In specific embodiments, the polymer may be a block or non-block copolymer. In certain embodiments, the block copolymer may comprise hard blocks and soft blocks. In other embodiments, the polymer may be a non-block copolymer (i.e., a copolymer that does not have large blocks of specific monomer residues), such as a random copolymer, an alternating copolymer, periodic copolymers, and statistical copolymers. The present disclosure is also intended to cover copolymers of more than two different types of co-monomer residues.

According to one specific non-limiting embodiment, the organic host material is chosen from polyacrylates, polymethacrylates, poly(C1-C12) alkyl methacrylates, polyoxy(alkylene methacrylates), poly (alkoxylated phenol methacrylates), cellulose acetate, cellulose triacetate, cellulose acetate propionate, cellulose acetate butyrate, poly(vinyl acetate), poly(vinyl alcohol), poly(vinyl chloride), poly(vinylidene chloride), poly(vinylpyrrolidone), poly((meth)acrylamide), poly(dimethyl acrylamide), poly(hydroxyethyl methacrylate), poly((meth)acrylic acid), thermoplastic polycarbonates, polyesters, polyurethanes, polythiourethanes, poly(ethylene terephthalate), polystyrene, poly(alpha methylstyrene), copoly(styrene-methylmethacrylate), copoly(styrene-acrylonitrile), polyvinylbutyral and polymers of members of the group consisting of polyol(allyl carbonate)monomers, mono-functional acrylate monomers, mono-functional methacrylate monomers, polyfunctional acrylate monomers, polyfunctional methacrylate monomers, diethylene glycol dimethacrylate monomers, diisopropenyl benzene monomers, alkoxylated polyhydric alcohol monomers and diallylidene pentaerythritol monomers.

According to another specific non-limiting embodiment, the organic host material is a homopolymer or copolymer of monomer(s) chosen from acrylates, methacrylates, methyl methacrylate, ethylene glycol bis methacrylate, ethoxylated bisphenol A dimethacrylate, vinyl acetate, vinylbutyral, urethane, thiourethane, diethylene glycol bis(allyl carbonate), diethylene glycol dimethacrylate, diisopropenyl benzene, and ethoxylated trimethylol propane triacrylate. The polymeric material most often comprises liquid crystal materials, self-assembling materials, polycarbonate, polyamide, polyimide, poly(meth)acrylate, polycyclic alkene, polyurethane, poly(urea)urethane, polythiourethane, polythio(urea)urethane, polyol(allyl carbonate), cellulose acetate, cellulose diacetate, cellulose triacetate, cellulose acetate propionate, cellulose acetate butyrate, polyalkene, polyalkylene-vinyl acetate, poly(vinylacetate), poly(vinyl alcohol), poly(vinyl chloride), poly(vinylformal), poly(vinylacetal), poly(vinylidene chloride), poly(ethylene terephthalate), polyester, polysulfone, polyolefin, copolymers thereof, and/or mixtures thereof.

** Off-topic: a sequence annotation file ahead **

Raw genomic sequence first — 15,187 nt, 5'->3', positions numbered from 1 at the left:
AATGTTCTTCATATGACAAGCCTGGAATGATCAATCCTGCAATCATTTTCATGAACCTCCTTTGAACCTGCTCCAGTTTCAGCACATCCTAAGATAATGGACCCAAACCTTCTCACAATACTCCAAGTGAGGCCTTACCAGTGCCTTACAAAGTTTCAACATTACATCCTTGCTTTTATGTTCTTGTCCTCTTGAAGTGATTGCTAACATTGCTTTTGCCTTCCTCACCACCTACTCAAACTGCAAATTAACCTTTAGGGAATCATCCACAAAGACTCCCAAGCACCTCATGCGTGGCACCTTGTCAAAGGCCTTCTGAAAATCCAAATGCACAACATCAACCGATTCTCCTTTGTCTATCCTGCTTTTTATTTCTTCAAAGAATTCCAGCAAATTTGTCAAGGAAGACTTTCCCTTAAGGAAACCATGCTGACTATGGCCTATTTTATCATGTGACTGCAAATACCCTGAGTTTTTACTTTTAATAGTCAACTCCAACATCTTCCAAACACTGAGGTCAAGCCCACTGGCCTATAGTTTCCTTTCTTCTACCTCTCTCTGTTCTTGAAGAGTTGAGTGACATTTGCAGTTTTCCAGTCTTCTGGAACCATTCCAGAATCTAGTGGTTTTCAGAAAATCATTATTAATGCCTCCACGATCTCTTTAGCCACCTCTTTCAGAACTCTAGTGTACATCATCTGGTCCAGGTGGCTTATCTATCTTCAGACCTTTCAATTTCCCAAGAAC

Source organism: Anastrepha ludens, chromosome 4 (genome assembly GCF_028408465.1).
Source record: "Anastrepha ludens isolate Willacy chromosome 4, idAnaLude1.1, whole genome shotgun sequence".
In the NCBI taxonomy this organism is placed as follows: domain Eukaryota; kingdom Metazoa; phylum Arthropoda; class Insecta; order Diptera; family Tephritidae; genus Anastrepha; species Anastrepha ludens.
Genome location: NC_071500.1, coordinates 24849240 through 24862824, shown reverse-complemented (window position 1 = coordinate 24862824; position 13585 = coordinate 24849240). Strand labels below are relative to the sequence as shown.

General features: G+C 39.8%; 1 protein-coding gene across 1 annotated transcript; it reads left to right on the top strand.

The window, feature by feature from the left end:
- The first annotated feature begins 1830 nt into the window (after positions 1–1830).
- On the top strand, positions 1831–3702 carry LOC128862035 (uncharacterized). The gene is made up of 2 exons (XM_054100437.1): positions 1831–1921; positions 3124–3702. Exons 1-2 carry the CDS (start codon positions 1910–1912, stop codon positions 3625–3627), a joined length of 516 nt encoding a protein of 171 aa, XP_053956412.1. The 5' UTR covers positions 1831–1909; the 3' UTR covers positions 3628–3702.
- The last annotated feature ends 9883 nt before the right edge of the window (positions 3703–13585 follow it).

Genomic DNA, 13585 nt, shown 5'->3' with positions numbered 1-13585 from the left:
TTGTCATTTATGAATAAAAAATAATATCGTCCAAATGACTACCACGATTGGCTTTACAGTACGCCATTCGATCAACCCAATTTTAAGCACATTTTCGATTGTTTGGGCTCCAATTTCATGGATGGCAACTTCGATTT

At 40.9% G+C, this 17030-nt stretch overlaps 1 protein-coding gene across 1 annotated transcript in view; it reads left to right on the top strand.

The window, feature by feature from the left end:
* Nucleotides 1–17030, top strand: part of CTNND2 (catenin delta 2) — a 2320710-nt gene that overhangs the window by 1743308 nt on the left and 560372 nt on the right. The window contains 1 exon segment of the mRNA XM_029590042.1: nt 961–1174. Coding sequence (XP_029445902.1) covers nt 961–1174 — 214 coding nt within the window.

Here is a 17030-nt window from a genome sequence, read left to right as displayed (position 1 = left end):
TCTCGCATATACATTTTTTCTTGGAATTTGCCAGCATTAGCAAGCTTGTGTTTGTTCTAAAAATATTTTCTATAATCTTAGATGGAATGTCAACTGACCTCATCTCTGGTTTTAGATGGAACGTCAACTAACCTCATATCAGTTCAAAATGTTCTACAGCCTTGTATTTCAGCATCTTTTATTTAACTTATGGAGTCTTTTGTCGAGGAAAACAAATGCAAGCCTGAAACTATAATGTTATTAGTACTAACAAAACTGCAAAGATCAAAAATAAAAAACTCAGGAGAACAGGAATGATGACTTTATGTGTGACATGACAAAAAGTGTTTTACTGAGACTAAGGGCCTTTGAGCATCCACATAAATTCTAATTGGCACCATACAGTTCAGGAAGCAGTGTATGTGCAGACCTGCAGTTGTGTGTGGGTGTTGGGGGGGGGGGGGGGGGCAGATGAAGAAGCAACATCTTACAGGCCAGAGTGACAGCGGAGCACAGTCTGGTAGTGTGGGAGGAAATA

Further, according to various non-limiting embodiments disclosed herein, the organic host material can form an optical element or portion thereof. Non-limiting examples of optical elements include ophthalmic elements, display elements, windows, and mirrors. As used herein the term “optical” means pertaining to or associated with light and/or vision. For example, although not limiting herein, according to various non-limiting embodiments, the optical element or device can be chosen from ophthalmic elements and devices, display elements and devices, windows, mirrors, packaging material such as shrinkwrap, and active and passive liquid crystal cell elements and devices.

As used herein the term “ophthalmic” means pertaining to or associated with the eye and vision. Non-limiting examples of ophthalmic elements include corrective and non-corrective lenses, including single vision or multi-vision lenses, which may be either segmented or non-segmented multi-vision lenses (such as, but not limited to, bifocal lenses, trifocal lenses and progressive lenses), as well as other elements used to correct, protect, or enhance (cosmetically or otherwise) vision, including without limitation, contact lenses, intra-ocular lenses, magnifying lenses, and protective lenses or visors. As used herein the term “display” means the visible or machine-readable representation of information in words, numbers, symbols, designs or drawings. Non-limiting examples of display elements and devices include screens, monitors, and security elements, including without limitation, security marks and authentication marks. As used herein the term “window” means an aperture adapted to permit the transmission of radiation therethrough. Non-limiting examples of windows include automotive and aircraft transparencies, filters, shutters, and optical switches. As used herein the term “mirror” means a surface that specularly reflects a large fraction of incident light.

For example, the organic host material can be an ophthalmic element, and more particularly, an ophthalmic lens.